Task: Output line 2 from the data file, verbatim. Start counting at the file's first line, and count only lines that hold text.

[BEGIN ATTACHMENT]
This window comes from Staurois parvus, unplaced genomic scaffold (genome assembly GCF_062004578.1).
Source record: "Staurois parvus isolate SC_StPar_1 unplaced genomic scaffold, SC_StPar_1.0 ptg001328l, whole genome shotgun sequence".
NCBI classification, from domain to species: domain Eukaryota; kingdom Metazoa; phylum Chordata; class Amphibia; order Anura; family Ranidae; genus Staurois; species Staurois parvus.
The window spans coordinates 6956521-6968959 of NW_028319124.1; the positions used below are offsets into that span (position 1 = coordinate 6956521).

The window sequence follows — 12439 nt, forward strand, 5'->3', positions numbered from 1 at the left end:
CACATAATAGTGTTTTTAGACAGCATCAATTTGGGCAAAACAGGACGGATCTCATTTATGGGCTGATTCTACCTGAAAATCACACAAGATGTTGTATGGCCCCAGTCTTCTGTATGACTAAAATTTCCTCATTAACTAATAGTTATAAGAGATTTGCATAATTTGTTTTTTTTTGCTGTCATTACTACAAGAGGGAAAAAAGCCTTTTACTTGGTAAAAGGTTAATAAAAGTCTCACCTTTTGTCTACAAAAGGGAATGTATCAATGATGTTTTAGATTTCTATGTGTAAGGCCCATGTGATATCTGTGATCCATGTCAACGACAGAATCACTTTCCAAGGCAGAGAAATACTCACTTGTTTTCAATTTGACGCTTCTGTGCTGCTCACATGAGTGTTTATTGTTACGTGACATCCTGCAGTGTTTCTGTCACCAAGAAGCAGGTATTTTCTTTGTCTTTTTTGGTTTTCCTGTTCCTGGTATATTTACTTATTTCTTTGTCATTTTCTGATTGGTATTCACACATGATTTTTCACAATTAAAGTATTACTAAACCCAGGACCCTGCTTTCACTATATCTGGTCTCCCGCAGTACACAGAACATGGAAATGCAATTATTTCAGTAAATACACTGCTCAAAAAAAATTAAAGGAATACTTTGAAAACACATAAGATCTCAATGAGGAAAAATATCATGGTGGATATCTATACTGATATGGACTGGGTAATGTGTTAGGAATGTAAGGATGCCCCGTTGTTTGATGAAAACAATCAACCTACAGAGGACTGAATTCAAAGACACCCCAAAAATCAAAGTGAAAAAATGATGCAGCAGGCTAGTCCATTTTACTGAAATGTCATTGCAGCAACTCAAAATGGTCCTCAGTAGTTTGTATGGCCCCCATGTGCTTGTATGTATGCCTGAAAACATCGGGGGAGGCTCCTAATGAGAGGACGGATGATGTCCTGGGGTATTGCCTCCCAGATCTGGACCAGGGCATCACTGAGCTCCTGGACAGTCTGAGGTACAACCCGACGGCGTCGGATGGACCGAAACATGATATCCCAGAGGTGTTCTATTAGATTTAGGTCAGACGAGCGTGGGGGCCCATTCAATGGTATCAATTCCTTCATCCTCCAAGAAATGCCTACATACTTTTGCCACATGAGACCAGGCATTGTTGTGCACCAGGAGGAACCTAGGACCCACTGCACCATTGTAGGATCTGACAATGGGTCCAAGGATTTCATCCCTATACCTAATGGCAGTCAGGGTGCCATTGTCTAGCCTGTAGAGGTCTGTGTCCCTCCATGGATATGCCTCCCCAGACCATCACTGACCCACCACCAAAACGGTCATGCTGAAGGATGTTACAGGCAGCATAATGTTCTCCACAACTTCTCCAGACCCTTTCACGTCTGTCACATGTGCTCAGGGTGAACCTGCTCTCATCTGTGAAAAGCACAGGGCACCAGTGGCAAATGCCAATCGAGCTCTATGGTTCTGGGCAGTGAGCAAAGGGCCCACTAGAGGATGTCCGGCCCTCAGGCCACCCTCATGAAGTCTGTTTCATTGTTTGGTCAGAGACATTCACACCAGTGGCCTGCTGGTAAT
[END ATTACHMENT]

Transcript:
Source record: "Staurois parvus isolate SC_StPar_1 unplaced genomic scaffold, SC_StPar_1.0 ptg001328l, whole genome shotgun sequence".